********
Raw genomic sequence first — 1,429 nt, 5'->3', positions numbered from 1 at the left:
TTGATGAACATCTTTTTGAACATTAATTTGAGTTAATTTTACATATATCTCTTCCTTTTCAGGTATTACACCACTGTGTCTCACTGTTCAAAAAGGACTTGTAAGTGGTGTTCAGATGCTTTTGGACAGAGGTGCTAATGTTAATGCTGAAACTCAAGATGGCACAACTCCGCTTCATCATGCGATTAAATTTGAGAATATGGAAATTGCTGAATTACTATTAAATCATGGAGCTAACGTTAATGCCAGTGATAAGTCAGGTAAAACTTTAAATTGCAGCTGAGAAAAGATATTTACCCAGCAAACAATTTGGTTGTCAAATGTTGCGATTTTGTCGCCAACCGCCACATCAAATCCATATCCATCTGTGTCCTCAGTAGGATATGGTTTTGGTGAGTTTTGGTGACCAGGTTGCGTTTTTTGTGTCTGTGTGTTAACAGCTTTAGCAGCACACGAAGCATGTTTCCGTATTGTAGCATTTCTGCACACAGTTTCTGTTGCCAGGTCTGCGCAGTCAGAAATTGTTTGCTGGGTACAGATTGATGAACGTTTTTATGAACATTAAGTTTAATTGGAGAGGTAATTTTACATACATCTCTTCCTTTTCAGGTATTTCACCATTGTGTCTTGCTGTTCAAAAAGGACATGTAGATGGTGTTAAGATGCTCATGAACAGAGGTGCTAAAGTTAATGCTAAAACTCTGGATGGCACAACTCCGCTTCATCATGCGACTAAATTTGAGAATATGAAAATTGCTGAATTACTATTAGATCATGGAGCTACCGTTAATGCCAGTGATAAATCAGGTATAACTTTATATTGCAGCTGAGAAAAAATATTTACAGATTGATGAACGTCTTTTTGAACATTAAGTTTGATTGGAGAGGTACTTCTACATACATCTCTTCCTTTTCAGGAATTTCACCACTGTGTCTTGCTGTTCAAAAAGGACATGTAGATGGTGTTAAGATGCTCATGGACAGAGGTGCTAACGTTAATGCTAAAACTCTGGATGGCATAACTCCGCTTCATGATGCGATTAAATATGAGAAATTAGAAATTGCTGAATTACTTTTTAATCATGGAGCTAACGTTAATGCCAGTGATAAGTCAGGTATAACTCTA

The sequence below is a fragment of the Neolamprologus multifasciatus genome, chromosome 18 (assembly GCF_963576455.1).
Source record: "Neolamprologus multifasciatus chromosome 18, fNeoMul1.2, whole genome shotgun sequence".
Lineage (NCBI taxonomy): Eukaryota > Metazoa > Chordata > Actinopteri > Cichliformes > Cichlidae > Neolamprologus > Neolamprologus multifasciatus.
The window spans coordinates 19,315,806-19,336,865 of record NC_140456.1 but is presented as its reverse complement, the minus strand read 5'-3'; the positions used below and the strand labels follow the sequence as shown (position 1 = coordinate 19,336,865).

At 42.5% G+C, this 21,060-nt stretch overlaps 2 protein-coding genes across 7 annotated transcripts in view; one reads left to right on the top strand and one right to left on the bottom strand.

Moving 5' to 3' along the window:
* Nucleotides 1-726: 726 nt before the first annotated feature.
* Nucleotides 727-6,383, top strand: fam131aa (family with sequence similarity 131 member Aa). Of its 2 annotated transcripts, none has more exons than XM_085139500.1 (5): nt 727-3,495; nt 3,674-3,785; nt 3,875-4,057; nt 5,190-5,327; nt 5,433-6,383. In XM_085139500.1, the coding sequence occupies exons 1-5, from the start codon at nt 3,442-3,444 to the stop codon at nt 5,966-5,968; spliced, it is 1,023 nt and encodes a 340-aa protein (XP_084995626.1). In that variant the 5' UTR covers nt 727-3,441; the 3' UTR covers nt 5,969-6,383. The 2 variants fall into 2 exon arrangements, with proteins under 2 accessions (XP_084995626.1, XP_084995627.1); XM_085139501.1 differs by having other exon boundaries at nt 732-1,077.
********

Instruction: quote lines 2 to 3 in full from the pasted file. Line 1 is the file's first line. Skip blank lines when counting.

TTGATGAACATCTTTTTGAACATTAATTTGAGTTAATTTTACATATATCTCTTCCTTTTCAGGTATTACACCACTGTGTCTCACTGTTCAAAAAGGACTTGTAAGTGGTGTTCAGATGCTTTTGGACAGAGGTGCTAATGTTAATGCTGAAACTCAAGATGGCACAACTCCGCTTCATCATGCGATTAAATTTGAGAATATGGAAATTGCTGAATTACTATTAAATCATGGAGCTAACGTTAATGCCAGTGATAAGTCAGGTAAAACTTTAAATTGCAGCTGAGAAAAGATATTTACCCAGCAAACAATTTGGTTGTCAAATGTTGCGATTTTGTCGCCAACCGCCACATCAAATCCATATCCATCTGTGTCCTCAGTAGGATATGGTTTTGGTGAGTTTTGGTGACCAGGTTGCGTTTTTTGTGTCTGTGTGTTAACAGCTTTAGCAGCACACGAAGCATGTTTCCGTATTGTAGCATTTCTGCACACAGTTTCTGTTGCCAGGTCTGCGCAGTCAGAAATTGTTTGCTGGGTACAGATTGATGAACGTTTTTATGAACATTAAGTTTAATTGGAGAGGTAATTTTACATACATCTCTTCCTTTTCAGGTATTTCACCATTGTGTCTTGCTGTTCAAAAAGGACATGTAGATGGTGTTAAGATGCTCATGAACAGAGGTGCTAAAGTTAATGCTAAAACTCTGGATGGCACAACTCCGCTTCATCATGCGACTAAATTTGAGAATATGAAAATTGCTGAATTACTATTAGATCATGGAGCTACCGTTAATGCCAGTGATAAATCAGGTATAACTTTATATTGCAGCTGAGAAAAAATATTTACAGATTGATGAACGTCTTTTTGAACATTAAGTTTGATTGGAGAGGTACTTCTACATACATCTCTTCCTTTTCAGGAATTTCACCACTGTGTCTTGCTGTTCAAAAAGGACATGTAGATGGTGTTAAGATGCTCATGGACAGAGGTGCTAACGTTAATGCTAAAACTCTGGATGGCATAACTCCGCTTCATGATGCGATTAAATATGAGAAATTAGAAATTGCTGAATTACTTTTTAATCATGGAGCTAACGTTAATGCCAGTGATAAGTCAGGTATAACTCTA

The sequence below is a fragment of the Neolamprologus multifasciatus genome, chromosome 18 (assembly GCF_963576455.1).